Melek El Nimr, Wehbe’s close friend and founder of United Lebanon Youth Project, lended a helping hand by taking Bebw’Shebbek under ULYP’s wing and acting as the angel NGO. This allowed Bebw’Shebbek to have the necessary framework to receive donations and operate.
While the NGOs were doing their work, explains Wehbe, we could be a lifeline for the most vulnerable victims who would otherwise be unable to afford the cost of repairing due to the rampant inflation in the country. We want to bring as many people back home as quickly and safely as possible and get them back on their feet. The explosion impacted all social classes across the capital, and especially Beirut’s middle-income families who are living the consequences of being displaced. The houses in these residential areas are inhabitable. There are no locks, no windows, nothing is left.
By giving meaning to the city’s facade and bringing the houses back — as closely as possible — to how they looked before the explosion, Wehbe and Gabriel have activated a healing process among all the volunteers including themselves to deal with the psychological impact of the explosion.
‘You can’t only tackle poverty. You can survive either if you have to drive around destruction every day and can’t enjoy the simple things in life. The heartbeat of our city was destroyed. We wanted to start seeing the beautiful colours of the shades, appreciate the architecture of the city again and bring the good memories back,’ claims Wehbe.
In fact, urban researches assure that investing in preservation of the built environment through participatory action can help devastated cities to recover from trauma.
That sound on the streets of removing glass was a daily reminder of the explosion harnessing our ability to heal the wounds.
Since its inception, Bebw’shebbek has successfully completed over 800 homes, belonging to the elderly and to families from all social backgrounds. Yet Bebw’shebbek has not only repaired doors and windows. They have raised shades of hope and created a space to reunite a culturally divided city through the collective action of volunteers and communities, where the government has failed or would have never been interested.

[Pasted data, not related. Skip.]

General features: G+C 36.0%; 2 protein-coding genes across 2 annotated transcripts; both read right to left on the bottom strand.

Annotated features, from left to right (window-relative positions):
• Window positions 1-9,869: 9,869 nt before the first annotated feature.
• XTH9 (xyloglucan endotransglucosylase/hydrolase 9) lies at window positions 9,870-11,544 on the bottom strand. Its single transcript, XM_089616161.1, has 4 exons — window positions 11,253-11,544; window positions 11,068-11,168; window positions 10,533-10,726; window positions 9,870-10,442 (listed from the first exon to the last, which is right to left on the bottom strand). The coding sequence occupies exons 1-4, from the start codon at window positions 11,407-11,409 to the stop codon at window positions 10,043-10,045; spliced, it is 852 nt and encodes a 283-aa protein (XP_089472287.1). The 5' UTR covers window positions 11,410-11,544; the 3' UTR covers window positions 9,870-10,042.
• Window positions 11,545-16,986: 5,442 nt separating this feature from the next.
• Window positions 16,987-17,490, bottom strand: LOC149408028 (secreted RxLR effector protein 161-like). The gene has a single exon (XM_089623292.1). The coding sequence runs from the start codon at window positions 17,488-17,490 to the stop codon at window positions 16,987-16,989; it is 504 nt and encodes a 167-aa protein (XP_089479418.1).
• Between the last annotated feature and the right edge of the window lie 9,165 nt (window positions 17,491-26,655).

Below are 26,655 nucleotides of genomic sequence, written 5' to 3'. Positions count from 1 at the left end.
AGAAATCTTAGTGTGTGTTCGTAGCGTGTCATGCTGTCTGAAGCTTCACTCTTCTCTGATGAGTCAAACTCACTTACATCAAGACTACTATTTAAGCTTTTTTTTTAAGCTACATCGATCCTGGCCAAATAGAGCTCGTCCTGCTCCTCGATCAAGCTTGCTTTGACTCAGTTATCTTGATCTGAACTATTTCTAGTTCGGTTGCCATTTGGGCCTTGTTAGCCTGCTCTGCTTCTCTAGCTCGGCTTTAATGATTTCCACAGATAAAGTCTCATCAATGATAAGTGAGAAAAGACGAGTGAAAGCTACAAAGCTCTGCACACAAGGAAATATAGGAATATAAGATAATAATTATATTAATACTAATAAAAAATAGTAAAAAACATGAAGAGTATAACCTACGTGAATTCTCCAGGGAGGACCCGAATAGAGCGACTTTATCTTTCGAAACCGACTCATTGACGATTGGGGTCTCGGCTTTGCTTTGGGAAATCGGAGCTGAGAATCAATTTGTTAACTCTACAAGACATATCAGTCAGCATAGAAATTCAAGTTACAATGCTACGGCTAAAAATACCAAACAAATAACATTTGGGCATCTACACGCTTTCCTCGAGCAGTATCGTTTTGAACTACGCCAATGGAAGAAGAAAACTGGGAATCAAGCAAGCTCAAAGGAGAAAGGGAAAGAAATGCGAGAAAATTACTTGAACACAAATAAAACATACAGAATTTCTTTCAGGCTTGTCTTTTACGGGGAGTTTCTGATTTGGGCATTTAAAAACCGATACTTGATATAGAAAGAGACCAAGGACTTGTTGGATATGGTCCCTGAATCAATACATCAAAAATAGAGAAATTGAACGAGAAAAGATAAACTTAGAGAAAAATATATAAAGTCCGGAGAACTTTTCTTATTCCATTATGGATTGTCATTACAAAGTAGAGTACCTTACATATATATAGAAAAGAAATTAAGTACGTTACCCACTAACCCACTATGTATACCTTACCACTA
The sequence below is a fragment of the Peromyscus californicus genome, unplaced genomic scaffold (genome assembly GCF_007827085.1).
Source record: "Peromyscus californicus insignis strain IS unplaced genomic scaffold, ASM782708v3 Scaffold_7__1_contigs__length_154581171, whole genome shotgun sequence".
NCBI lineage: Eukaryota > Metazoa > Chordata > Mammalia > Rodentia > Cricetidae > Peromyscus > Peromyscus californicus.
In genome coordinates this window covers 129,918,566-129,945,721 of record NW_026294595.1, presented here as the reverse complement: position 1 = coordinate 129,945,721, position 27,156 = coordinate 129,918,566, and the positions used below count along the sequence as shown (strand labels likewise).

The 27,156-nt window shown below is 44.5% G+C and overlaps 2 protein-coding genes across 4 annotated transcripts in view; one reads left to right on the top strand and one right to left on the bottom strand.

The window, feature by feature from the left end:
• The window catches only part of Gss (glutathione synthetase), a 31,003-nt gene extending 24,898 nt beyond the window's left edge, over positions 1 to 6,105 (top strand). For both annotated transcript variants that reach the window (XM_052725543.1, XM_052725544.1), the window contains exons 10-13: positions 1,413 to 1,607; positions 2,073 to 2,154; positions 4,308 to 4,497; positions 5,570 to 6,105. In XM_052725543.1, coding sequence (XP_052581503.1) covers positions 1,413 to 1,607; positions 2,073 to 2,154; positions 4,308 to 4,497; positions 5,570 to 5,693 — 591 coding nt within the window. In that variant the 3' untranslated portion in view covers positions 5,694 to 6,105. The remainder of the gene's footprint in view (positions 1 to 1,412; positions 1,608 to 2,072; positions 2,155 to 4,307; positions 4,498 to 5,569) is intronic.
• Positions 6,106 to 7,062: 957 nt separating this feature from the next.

Wehbe is critical of the long-term situation and argues that the country has been relying on NGOs, not on the work of politicians, and can’t function like this forever. She experienced it first hand since she spent part of her time as an auctioneer raising funds for NGOs and private initiatives to support the community. When the explosion happened, she could rapidly get funding to put Bebw’shebbek on its feet because it was already in the DNA of the country.
In the publication Is Lebanon Becoming Another “Republic of the NGOs”? Mona Fawaz and Mona Harb of the Beirut Urban Lab agree that the delegation of the recovery to activist movements and NGOs within a discourse of sidelining the state should be cause for alarm. Partly, because that process led to the further entrenchment of communities as protected constituencies of specific political groups, as it already happened in the post-2006 war reconstruction of Lebanon’s villages and Beirut suburbs.